The Dominico Trophy was pretty much sealed after the first pitch of the game.
Barrie Baycats veteran Ryan Spataro led off Game 6 of the Intercounty Baseball League championship series Saturday night with a solo home run. He gives all the credit to manager Angus Roy.
"Angus and I always joked, 'Why don't you just swing first pitch, drill it out and end it right there'," Spataro said this morning, mere hours after securing the team's sixth consecutive IBL title Saturday night in Kitchener over the Panthers.
"I was kind of lucky, because usually I'll take that first pitch, but I figured I'd give it a shot," Spataro added. "I think the wind helped it a little bit, but it definitely got the guys going in that first inning. It kept rolling and we had a good win."
Spataro's solo bomb set the tone as the Baycats shellacked the Panthers, 15-0, to win another IBL title. They were 12-2 in the playoffs this summer, with their only two defeats coming in Games 4 and 5 of the finals.
"It would've been nice to do it at home, when we had that little comeback (in Game 5), but I'll take this," he said. "It's always nice to get another championship, because at the end of the day that's what you're looking for.
"It never gets old winning," Spataro added. "You put in a lot of time in the summer and at the end of the day what you want is to win that championship."
The Barrie franchise, which was founded in 2001, won its first IBL title in 2005, followed by this current run from 2014 to 2019.
For Roy, a former Baycats pitcher before becoming manager, all of the championships he's been involved with are special.
"The feeling never weakens at all," Roy said. "It's the culmination of a lot of hard work by a lot of great people."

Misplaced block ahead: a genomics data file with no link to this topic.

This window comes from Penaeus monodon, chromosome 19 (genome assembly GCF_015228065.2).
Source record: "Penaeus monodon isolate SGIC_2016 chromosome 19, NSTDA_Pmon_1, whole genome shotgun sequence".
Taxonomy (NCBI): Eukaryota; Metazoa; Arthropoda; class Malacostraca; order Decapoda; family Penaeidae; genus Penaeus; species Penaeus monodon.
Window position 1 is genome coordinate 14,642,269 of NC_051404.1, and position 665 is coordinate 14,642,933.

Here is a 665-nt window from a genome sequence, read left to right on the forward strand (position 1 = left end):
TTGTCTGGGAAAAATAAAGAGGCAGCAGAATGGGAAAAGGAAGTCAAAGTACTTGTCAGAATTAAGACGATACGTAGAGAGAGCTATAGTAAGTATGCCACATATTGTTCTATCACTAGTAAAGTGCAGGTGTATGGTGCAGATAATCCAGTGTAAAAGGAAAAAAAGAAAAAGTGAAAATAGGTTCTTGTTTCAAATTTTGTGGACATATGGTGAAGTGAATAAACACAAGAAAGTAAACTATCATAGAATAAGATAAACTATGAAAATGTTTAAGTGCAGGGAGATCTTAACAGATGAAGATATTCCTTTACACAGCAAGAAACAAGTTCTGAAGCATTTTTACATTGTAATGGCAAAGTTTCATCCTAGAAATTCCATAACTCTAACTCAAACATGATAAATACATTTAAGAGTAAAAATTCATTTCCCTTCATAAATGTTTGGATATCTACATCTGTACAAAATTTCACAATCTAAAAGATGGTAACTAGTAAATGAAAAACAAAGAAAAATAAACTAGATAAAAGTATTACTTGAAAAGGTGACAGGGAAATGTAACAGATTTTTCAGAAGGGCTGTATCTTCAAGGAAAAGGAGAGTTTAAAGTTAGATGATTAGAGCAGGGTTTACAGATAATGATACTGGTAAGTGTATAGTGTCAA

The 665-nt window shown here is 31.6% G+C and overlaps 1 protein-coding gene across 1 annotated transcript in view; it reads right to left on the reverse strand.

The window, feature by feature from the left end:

After the Baycats jumped out to a 3-0 lead in the best-of-seven series, the Panthers clawed back with two straight wins heading into last night.
"It was weird. The first three games, we seemed to have a lot of energy and those last two that we lost, we came out a little flat," Spataro said.
Roy says there wasn't a change in strategy for Game 6.
"We just knew that we needed to play a little bit cleaner," he said. "That's kind of what we were talking about on the bus ride down. We made some errors and some base-running mistakes in the previous couple of games, and we thought we could play a little bit better. We figured if we did and we played our best, we'd give ourselves a really good chance to win last night.
"Then it was just a perfect storm and everything went our way last night," the skipper added.
In Game 6, Ryan Rijo went 3-for-5 with three RBI and two runs, while Starlin Rodriguez singled three times, scored twice and drove in a run. Also contributing to the hit parade was Jon Waltenbury with two hits, two RBI and a run. Kevin Atkinson scored twice and had an RBI, Kyle DeGrace drove in a run and scored, Glenn Jackson had an RBI and two runs, and Conner Morro also scored.
But it was Spataro's offensive numbers that really jump off the page and the reason he was named playoff MVP. The City of Barrie firefighter went 4-for-6 at the plate in Game 6, going deep twice and driving in four runs while also scoring four times.
In the post-season, Spataro had three home runs, 15 RBI, 19 runs and four steals.
Despite numerous accolades over the years, winning playoff MVP honours was a first for Spataro, who's a former IBL regular-season MVP and batting champion (both in 2005), and holds several league records. He was also named amateur athlete of the year in 2017 by the Barrie Sports Hall of Fame.
"I've been fortunate enough to win some awards in the past, but that's one I've never had," said Spataro, who turned 37 on Sept. 1.